July was the hottest month ever. What does this mean for the rest of the summer?

Rising temperatures and lack of rain have led to droughts and forest fires.

James Martin / CNET

It’s official, July was the hottest month in the world. The land and the ocean were almost 2 degrees warmer than this century’s average. And so far, 2021 is one of the 10 hottest years of all time. Even though it is mid-August, some areas still face extreme heat waves, wildfires and droughts with no signs of rainfall.

The hottest days of the year will last through mid-August for most of the United States as the global climate crisis continues to fuel extreme weather conditions. And millions of people are still on heat alert with dangerous temperatures. The summer heat continues to be dangerous, with threats of heatstroke, respiratory problems and serious illness.

So the best way to protect yourself from overheating, or worse, is to watch out for some of the more common signs. There are also a few ways to prevent them. Start with practical advice from experts at the Centers for Disease Control and Prevention to keep you and your loved ones safe.

Read more: The heat wave in the United States and Canada summed up in a stunning satellite image

Why are experts now worried about heat waves?

Whenever heat waves do occur, they can be worrisome, especially when there is a sudden increase in temperature or a change in weather conditions in areas of the country where people are not used to the extreme heat. .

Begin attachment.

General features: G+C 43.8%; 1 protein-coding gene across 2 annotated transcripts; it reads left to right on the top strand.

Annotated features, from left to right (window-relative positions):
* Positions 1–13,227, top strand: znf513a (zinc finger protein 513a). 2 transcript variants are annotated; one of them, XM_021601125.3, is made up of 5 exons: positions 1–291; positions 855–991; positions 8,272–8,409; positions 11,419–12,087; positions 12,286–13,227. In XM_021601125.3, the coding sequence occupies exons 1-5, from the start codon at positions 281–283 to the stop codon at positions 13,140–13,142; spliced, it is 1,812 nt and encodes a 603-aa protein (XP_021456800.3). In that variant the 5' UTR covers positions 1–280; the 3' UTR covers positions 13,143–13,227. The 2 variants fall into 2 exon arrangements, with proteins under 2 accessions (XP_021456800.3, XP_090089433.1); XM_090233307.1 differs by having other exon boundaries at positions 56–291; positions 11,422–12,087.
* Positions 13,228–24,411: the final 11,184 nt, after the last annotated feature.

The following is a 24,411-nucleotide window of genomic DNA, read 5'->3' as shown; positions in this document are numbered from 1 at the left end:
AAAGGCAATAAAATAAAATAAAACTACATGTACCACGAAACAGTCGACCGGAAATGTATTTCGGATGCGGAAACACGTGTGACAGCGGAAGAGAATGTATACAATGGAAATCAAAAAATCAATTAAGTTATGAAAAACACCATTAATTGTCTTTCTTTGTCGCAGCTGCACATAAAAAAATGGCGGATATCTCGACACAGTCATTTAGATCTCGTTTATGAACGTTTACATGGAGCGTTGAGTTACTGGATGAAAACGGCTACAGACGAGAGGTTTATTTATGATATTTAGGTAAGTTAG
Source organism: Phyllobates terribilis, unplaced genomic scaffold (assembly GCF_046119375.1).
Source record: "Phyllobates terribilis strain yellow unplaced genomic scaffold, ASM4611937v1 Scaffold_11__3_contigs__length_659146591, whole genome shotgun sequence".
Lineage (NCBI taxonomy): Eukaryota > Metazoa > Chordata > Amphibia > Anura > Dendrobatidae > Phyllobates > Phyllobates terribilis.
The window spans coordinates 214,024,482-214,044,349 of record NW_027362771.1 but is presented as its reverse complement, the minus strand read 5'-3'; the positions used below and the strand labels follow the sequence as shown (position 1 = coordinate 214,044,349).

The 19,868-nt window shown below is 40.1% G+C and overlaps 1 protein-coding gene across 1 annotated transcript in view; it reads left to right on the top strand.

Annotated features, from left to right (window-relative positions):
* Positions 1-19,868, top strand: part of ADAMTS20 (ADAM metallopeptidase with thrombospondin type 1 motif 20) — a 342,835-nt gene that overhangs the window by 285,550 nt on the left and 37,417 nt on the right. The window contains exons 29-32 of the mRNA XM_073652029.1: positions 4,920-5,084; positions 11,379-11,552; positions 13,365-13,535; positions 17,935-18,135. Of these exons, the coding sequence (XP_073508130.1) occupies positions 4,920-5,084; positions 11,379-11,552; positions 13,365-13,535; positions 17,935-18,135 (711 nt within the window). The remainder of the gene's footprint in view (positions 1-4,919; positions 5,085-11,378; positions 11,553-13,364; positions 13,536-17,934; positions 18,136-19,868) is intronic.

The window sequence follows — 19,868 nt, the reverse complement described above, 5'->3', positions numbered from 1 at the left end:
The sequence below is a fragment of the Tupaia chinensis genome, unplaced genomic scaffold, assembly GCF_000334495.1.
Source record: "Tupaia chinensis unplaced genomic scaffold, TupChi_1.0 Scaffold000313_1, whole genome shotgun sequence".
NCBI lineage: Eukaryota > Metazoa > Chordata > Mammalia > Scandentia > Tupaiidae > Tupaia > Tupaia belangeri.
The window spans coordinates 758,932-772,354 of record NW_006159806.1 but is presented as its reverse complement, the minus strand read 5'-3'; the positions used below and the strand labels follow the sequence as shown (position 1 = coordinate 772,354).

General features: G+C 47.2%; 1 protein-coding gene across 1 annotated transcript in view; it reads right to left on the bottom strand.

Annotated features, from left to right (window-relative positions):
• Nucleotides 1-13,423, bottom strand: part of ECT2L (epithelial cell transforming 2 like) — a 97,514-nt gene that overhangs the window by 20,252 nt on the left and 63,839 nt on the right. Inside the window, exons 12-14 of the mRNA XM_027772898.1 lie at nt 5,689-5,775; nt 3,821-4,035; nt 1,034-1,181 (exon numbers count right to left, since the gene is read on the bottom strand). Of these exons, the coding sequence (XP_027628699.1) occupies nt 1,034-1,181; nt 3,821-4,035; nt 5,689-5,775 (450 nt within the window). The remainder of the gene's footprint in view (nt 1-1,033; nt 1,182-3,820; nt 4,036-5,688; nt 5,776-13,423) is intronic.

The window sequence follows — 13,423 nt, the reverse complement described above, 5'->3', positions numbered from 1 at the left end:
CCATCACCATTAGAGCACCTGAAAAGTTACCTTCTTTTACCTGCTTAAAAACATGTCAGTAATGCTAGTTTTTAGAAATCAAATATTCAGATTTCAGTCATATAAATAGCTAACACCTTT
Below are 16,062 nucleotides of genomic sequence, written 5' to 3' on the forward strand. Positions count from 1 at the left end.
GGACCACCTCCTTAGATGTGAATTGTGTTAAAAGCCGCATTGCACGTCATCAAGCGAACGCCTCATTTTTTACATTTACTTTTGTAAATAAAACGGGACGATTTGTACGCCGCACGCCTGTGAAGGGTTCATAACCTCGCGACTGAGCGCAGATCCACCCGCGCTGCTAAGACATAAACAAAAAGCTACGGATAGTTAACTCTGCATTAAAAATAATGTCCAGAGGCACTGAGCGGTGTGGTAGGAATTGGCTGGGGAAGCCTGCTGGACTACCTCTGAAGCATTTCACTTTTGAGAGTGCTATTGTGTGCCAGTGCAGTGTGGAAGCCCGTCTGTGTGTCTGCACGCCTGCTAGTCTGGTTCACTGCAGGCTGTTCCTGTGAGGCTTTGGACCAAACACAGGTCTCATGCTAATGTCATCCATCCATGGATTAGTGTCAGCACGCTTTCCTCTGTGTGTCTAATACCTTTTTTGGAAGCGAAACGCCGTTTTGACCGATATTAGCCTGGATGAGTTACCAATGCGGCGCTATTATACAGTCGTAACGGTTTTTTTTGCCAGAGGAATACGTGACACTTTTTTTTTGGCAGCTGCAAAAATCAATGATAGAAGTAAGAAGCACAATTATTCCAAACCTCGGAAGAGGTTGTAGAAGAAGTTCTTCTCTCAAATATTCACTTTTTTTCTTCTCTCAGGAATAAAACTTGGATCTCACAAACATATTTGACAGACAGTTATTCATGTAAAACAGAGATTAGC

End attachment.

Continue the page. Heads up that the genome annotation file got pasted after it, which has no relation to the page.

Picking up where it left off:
Experts are concerned that in hardest-hit areas – like Seattle and Vancouver, B.C. – many of these homes don’t have air conditioning, the director of the National Climate Assessment at the National Oceanic and Atmospheric said. Administration, David Easterling. in an email.

It is not only the high temperatures during the day that cause the bodies to overheat dangerous. If nighttime temperatures remain high both outdoors and indoors, the human body may not be able to cool itself adequately, which can cause profuse sweating, nausea, headaches, and even fainting. dead (see below). This June broke more nighttime temperature records than any previous June.

While heat waves have occurred before, they can also be more severe due to human-caused climate change, Easterling said. When people burn fossil fuels, it increases greenhouse gas emissions, which have been linked to the increasing frequency of extreme heat. Heat waves are becoming more severe and more likely to occur due to the climate crisis.

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It is best to drink water regularly to avoid dehydration and keep nutrients circulating in the body.

Angela Lang / CNET

What is the impact of dehydration on the body?

Dehydration throughout the body is not as simple as thirst. Up to 60% of the human body is made up of water, which is needed to pump nutrients throughout the body. Without enough, systems can fail, exposing you to a medical emergency.